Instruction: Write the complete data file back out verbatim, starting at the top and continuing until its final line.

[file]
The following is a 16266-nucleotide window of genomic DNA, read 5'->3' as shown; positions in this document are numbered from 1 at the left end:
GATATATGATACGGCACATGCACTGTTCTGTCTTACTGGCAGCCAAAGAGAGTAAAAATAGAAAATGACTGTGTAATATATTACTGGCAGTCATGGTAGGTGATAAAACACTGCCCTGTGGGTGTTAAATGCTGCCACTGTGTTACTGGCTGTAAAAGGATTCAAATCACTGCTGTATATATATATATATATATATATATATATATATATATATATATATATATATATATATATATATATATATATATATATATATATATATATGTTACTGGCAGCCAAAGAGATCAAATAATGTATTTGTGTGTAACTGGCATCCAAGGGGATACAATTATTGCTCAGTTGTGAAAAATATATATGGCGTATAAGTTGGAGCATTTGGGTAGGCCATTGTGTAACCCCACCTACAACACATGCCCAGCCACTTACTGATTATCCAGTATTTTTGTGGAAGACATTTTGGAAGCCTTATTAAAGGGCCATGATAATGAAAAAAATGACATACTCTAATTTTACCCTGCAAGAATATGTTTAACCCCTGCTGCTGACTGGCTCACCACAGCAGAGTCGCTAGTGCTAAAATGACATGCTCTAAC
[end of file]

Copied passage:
The following is a 16266-nucleotide window of genomic DNA, read 5'->3' as shown; positions in this document are numbered from 1 at the left end:
GATATATGATACGGCACATGCACTGTTCTGTCTTACTGGCAGCCAAAGAGAGTAAAAATAGAAAATGACTGTGTAATATATTACTGGCAGTCATGGTAGGTGATAAAACACTGCCCTGTGGGTGTTAAATGCTGCCACTGTGTTACTGGCTGTAAAAGGATTCAAATCACTGCTGTATATATATATATATATATATATATATATATATATATATATATATATATATATATATATATATATATATATATATATATATATATATATGTTACTGGCAGCCAAAGAGATCAAATAATGTATTTGTGTGTAACTGGCATCCAAGGGGATACAATTATTGCTCAGTTGTGAAAAATATATATGGCGTATAAGTTGGAGCATTTGGGTAGGCCATTGTGTAACCCCACCTACAACACATGCCCAGCCACTTACTGATTATCCAGTATTTTTGTGGAAGACATTTTGGAAGCCTTATTAAAGGGCCATGATAATGAAAAAAATGACATACTCTAATTTTACCCTGCAAGAATATGTTTAACCCCTGCTGCTGACTGGCTCACCACAGCAGAGTCGCTAGTGCTAAAATGACATGCTCTAAC